Problem 2:

The difference between two sets A and B, denoted by A-B, is the set of all elements in A and not in B, thus A-B = A \bigcap B^{'}. Show the following:

(a)A-B = A - (A \bigcap B) = (A \bigcup B) -B.

Answer (a): A-B is the set of elements x \in A, but not in B. Hence, A-B = A-(A \bigcap B), simply by definition. Again, if we consider elements in A or B or both, and then take away elements of B, we are just left with elements of A only, but not of B. That is, A-B = A-(A \bigcap B) = (A \bigcup B) - B. QED. ps: A venn diagram may help visualize v well.

(b) TPT: (A-B) - C = A - (B \bigcup C) (PS: a Venn diagram can help visualize and perhaps, guide the writing of the proof also).

Let x \in A-B, but x \notin C. Then, x \in A, but x \notin B, or x \notin C, or not in both B and C. That is, x \in A-(B \bigcup C). By reversing the argument, we get the other subset relationship. Hence, (A-B)-C = A- (B \bigcap C). QED.

(c) TPT: A - (B-C) = (A-B) \bigcup (A \bigcap C).

Answer (c): Let x \in A-(B-C). That is, x \in A and x \notin (B-C). That is, x \in A, x \notin B, x \in C. That is, x \in A, x \notin B, or x could be both in A and C. That is, x \in (A-B) \bigcup (A \bigcap C). Simply reversing the arguments, we get the reverse subset relation. Hence, the two sets are equal. Hence, A-(B-C) = (A-B) \bigcup (A \bigcap C). QED.

(d) TPT: (A \bigcup B) - C = (A-C) \bigcup (B-C).

answer (d): let x \in A\bigcup B, but x \notin C. Then, x \in A, or x \in B, or x is an element of both A and B, but x is not an element of C. Which clearly means, x is an element of A but not C, OR x is an element of B but not C. That is, x \in (A-C) \bigcup (B-C) (upon reversing the arguments, we get the other subset relations. Hence, the two sets are equal). QED.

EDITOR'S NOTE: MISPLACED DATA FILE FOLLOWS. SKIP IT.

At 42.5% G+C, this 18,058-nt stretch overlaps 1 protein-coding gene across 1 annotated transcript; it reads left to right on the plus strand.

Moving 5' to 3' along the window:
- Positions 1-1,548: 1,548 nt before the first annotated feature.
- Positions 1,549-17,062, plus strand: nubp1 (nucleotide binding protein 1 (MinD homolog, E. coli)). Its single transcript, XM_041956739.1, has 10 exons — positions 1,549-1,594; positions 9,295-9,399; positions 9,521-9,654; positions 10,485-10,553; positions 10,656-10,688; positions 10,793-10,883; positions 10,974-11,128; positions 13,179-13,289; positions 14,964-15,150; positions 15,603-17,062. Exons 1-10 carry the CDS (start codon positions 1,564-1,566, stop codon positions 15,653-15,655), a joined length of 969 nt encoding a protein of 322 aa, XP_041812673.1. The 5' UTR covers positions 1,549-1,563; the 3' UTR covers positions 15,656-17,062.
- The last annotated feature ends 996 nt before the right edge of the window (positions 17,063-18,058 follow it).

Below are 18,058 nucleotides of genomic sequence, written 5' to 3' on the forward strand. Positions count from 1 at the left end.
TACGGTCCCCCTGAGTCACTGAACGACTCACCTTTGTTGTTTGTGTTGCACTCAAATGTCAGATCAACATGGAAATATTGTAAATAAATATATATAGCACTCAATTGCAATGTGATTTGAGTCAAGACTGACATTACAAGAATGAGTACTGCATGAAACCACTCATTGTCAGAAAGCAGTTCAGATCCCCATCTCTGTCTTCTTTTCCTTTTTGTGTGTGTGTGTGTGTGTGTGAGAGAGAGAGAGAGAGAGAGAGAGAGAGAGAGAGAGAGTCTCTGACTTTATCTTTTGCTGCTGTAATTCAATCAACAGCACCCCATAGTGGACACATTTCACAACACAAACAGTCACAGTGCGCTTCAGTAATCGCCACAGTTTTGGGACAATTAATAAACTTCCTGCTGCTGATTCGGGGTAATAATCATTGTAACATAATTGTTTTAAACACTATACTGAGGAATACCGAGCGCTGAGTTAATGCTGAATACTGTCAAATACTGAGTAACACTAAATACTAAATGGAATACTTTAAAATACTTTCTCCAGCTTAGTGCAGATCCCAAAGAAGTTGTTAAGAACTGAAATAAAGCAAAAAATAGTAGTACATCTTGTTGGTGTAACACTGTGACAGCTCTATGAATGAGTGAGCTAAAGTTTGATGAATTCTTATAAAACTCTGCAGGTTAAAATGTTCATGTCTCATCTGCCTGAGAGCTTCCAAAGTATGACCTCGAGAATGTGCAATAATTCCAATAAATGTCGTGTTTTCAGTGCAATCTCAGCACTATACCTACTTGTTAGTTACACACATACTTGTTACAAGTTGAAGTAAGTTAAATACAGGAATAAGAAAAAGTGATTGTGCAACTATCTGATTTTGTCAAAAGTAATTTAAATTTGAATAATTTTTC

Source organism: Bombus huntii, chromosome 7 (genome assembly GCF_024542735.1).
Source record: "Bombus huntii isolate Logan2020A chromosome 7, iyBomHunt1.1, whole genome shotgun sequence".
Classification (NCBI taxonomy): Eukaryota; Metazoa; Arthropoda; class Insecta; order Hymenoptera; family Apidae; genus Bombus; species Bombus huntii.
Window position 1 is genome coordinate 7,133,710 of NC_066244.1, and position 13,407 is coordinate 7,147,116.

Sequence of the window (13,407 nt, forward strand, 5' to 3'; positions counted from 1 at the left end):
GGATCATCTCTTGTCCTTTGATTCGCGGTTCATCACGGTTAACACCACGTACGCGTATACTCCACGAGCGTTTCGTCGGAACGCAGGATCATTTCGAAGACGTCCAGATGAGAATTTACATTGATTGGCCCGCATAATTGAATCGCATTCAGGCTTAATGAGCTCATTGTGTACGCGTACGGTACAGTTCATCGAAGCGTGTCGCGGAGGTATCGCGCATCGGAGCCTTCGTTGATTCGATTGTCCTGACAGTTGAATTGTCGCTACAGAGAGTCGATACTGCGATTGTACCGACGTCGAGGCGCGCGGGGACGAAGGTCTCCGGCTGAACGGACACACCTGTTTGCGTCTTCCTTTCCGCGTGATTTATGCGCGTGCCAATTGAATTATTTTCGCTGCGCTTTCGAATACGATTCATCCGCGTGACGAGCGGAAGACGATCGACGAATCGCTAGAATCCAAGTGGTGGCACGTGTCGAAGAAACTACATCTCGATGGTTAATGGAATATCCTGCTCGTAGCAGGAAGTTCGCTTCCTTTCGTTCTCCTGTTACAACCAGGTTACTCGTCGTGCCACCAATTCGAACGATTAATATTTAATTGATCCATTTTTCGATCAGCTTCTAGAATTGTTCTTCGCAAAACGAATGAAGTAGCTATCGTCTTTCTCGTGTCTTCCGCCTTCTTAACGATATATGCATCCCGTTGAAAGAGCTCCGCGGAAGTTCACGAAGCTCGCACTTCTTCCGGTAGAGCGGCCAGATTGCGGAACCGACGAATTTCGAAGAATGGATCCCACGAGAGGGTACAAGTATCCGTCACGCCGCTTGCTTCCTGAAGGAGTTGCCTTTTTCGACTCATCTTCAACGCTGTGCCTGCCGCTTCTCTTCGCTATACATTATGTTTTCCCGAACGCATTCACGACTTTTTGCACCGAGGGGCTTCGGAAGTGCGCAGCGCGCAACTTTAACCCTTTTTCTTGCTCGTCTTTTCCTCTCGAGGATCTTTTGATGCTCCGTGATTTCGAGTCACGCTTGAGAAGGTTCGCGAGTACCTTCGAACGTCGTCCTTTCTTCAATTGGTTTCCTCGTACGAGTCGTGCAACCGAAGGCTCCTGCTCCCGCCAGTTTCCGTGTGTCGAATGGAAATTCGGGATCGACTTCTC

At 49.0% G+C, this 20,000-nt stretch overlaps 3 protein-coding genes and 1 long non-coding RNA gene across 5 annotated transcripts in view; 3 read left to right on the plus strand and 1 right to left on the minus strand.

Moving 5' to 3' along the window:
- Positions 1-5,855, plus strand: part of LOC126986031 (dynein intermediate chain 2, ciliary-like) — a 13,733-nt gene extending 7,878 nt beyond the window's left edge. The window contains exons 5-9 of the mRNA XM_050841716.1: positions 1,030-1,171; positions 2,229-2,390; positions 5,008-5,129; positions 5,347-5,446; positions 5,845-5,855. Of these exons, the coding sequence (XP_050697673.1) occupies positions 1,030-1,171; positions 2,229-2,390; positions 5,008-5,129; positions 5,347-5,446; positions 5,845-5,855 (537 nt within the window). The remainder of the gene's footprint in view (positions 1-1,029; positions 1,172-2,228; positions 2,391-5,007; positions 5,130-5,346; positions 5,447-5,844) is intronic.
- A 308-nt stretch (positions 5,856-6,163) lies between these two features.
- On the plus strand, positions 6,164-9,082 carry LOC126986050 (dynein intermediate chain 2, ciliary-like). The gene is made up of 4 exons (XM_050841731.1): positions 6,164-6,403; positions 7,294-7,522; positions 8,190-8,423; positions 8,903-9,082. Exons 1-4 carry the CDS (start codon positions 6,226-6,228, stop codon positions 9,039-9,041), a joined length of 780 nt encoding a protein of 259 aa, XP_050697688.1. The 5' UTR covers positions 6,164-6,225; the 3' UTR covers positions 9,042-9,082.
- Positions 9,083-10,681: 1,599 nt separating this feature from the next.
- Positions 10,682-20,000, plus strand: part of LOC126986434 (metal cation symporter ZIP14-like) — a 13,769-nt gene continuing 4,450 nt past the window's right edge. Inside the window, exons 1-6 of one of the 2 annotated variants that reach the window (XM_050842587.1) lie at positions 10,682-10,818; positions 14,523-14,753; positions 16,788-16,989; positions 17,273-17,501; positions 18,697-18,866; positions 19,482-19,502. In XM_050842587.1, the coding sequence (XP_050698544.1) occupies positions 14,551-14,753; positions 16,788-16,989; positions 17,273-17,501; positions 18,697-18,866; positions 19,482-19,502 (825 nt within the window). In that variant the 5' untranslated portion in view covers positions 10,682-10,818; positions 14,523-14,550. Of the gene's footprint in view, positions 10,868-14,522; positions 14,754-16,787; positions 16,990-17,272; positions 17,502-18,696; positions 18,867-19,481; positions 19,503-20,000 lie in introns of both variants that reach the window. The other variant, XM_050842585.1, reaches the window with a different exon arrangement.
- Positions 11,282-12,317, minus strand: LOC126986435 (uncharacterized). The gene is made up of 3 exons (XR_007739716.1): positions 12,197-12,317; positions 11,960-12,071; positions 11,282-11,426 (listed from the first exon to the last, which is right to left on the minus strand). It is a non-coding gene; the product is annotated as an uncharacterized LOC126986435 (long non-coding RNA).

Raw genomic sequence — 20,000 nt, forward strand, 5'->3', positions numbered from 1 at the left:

problem (e): TPT: A-(B \bigcup C) = (A-B) \bigcap (A-C) (once again, note that for set theoretic relations with up to three sets, venn diagrams are helpful to visualize and guide the proofs..)

answer (c): let x \in A, but not in B \bigcup C. That is, x is an element of A, but not of B, not of C, or not both of B and C. That is, x is an element of A not of B, and x is an element of A not of C. That is, x \in (A-B) \bigcap (A-C). Reversing the arguments, we get the other subset relationship. Hence, the two sets are equal. Hence, A - (B \bigcup C) = (A-B) \bigcap (B-C). QED.

Problem 3:

The symmetric difference of two sets A and B, denoted by A \triangle B, is defined by A \triangle B = (A-B) \bigcup (B-A); it is the union of the difference of two sets in opposite orders. Prove the following:

3(a) Symmetric difference is associative: A \triangle (B \triangle C) = (A \triangle B) \triangle C.

Answer 3a: please refer a previous blog.

3(b): TPT: A \triangle \phi = A; and A \triangle A = \phi. (this is some sort of ‘existence of additive inverse of ‘in a symmetric relation’).

Answer 3b: both results are obvious from definition.

3(c): TPT: Symmetric difference is commutative operation: A \triangle B = B\triangle A.

answer 3c: By definition, LHS is (A-B)\bigcup (B-A) = (B-A) \bigcup (A-B), which is RHS. Hence, done.

3(d): TPT: Some sort of distributive law: A \bigcap (B \triangle C) = (A \bigcap B) \triangle (A \bigcap C).

answer 3d: Let x \in A, and also simultaneously x \in (B \triangle C). That is, x \in A, and x \notin (B \bigcap C). That is, x \in A, x \notin (A \bigcap B)\bigcap (B \bigcap C). That is, x \in RHS. Reversing the arguments, we get the other subset relation. Hence, the two sets are equal. Hence, we can say “intersection distributes over symmetric difference.” QED.

Problem 4: